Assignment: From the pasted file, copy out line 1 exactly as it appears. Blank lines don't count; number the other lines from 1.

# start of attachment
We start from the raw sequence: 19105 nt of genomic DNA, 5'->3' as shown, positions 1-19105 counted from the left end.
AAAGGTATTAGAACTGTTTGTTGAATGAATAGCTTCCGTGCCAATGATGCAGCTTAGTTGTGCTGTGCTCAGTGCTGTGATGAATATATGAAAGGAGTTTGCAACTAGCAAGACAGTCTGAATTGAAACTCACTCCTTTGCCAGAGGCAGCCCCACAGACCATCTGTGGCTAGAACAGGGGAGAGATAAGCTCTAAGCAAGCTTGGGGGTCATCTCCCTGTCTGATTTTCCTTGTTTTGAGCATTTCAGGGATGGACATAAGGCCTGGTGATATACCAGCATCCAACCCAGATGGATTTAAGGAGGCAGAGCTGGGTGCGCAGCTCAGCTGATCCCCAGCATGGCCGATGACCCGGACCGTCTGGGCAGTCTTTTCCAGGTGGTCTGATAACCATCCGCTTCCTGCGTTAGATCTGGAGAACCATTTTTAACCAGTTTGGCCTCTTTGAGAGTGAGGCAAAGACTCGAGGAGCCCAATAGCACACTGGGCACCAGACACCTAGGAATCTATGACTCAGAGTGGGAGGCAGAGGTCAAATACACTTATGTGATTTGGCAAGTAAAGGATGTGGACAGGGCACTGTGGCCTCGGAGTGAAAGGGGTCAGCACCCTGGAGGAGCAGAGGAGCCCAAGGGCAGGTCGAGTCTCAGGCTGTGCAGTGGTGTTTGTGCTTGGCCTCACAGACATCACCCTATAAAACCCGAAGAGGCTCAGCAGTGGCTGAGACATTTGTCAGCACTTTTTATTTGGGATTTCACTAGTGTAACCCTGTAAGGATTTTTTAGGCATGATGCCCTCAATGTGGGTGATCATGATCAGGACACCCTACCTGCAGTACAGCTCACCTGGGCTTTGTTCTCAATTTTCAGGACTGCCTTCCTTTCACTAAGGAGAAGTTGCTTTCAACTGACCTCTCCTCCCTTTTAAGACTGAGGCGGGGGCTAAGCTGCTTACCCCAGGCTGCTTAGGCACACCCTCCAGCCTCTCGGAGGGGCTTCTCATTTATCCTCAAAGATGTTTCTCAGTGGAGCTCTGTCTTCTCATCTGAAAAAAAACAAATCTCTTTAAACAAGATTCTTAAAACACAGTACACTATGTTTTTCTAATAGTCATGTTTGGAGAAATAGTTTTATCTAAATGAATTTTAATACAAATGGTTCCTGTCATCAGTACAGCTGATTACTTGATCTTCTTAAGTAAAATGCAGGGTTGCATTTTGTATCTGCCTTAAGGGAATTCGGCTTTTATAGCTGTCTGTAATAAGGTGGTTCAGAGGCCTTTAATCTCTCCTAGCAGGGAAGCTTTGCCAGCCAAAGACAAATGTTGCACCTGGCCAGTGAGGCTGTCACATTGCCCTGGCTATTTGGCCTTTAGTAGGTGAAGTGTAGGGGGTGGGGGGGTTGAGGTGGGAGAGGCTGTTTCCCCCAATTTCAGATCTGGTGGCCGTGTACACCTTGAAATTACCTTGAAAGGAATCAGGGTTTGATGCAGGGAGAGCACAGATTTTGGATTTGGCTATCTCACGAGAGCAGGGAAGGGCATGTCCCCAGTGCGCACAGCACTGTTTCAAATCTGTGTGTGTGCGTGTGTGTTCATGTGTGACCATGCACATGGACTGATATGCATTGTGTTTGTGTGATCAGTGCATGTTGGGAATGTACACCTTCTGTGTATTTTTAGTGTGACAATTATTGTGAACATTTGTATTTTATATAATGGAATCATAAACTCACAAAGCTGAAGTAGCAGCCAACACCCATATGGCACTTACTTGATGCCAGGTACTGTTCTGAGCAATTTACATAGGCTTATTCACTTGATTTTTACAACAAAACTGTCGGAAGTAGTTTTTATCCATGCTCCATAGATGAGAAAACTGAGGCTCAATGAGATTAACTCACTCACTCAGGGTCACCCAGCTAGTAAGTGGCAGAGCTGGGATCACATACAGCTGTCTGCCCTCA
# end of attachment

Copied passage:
We start from the raw sequence: 19105 nt of genomic DNA, 5'->3' as shown, positions 1-19105 counted from the left end.